Photographs by Mark Collier, Norwich University Office of Communications

5 Questions For … Surveillance and Media Culture Scholar Amy Woodbury Tease

Norwich University Office of Communications

September 18, 2015

Assistant Professor of English Amy Woodbury Tease began teaching at Norwich in 2011 after completing her PhD at Tufts. It was during her first year at Norwich that she joined the Council on Undergraduate Research, a faculty body dedicated to fostering undergraduate student research. She now serves as Program Director for the university’s Undergraduate Research Program. A modernist specializing in post-1950 British literature and film, Woodbury Tease focuses her own scholarship on surveillance and media culture. Among other projects, this fall she is co-teaching an honors course with Criminal Justice professor and terrorism expert Travis Morris called, “The Other Side of Innovation.”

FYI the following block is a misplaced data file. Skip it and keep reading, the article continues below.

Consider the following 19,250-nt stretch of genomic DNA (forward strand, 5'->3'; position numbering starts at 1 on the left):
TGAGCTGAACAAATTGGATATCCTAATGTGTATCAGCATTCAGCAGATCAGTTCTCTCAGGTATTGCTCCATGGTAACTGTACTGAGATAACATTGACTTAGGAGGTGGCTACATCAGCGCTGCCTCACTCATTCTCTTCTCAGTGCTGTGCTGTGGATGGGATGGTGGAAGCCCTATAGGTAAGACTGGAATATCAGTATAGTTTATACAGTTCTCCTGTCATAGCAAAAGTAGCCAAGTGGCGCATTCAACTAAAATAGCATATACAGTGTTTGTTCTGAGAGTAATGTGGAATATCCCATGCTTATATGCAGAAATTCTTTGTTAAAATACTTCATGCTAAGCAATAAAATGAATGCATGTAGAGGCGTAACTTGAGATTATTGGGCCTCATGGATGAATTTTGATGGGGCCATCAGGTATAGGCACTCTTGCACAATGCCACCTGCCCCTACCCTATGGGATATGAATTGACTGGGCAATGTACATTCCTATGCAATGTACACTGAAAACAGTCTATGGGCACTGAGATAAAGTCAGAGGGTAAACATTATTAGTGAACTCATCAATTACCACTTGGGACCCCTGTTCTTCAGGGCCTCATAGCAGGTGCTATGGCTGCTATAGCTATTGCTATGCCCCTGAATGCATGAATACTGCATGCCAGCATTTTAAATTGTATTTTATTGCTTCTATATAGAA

Woodbury Tease sat down in her office in Webb Hall to discuss her research interests and why she is such a passionate supporter of independent student scholarship.

What questions do you explore in your research?

I’m really interested the ways in which the ubiquity of technology forces us into this space where we feel really comfortable with our devices. We feel as if they are part of us. But my theoretical perspective is this concept of difficulty. So the ways in which when technical difficulty happens, that’s when we become aware that our positions in the world are not as secure, not as comfortable. That they’re constructed. We are media subjects. Even if we think we’re off the grid. You’re still part of this culture where globally someone is able to see you, right? You can be found or traced in some way. Especially now and in ways we’re unaware of.